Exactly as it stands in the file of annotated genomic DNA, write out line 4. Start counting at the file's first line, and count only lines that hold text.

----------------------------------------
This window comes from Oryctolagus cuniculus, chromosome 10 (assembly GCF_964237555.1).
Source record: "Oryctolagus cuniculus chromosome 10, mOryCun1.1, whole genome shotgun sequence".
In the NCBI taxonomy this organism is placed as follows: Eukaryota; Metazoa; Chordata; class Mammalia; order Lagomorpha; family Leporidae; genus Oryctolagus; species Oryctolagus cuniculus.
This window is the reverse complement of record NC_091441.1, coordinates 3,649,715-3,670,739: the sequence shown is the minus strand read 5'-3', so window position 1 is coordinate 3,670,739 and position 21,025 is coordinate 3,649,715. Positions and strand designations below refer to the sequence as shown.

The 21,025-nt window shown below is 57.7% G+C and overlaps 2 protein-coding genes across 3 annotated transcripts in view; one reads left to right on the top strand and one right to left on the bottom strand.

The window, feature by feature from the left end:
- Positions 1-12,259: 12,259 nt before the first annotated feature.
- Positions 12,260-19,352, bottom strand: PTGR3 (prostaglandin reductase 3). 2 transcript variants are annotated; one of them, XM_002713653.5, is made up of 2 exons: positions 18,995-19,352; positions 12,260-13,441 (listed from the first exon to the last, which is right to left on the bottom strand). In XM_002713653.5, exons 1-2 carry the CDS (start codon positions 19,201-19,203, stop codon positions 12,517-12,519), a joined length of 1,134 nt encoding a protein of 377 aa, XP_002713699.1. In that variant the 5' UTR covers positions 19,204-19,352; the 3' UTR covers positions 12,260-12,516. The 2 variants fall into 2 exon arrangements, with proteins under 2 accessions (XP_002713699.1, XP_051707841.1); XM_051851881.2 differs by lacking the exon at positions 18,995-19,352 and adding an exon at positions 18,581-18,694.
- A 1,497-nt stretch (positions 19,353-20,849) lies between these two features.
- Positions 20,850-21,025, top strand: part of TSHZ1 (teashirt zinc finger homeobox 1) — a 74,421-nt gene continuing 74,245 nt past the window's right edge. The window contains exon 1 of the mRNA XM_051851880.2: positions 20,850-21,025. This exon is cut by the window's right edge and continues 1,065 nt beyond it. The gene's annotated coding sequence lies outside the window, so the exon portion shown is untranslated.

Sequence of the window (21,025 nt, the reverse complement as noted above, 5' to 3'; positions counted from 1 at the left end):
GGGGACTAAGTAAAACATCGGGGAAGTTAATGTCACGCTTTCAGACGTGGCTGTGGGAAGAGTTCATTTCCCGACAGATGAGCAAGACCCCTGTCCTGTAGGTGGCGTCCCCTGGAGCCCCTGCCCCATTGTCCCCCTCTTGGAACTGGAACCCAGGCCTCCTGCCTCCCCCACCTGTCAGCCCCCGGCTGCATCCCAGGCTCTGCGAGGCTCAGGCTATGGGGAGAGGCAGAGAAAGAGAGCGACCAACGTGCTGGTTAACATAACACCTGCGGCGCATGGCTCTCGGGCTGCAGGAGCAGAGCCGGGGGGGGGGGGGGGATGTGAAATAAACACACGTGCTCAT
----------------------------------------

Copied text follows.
This window is the reverse complement of record NC_091441.1, coordinates 3,649,715-3,670,739: the sequence shown is the minus strand read 5'-3', so window position 1 is coordinate 3,670,739 and position 21,025 is coordinate 3,649,715. Positions and strand designations below refer to the sequence as shown.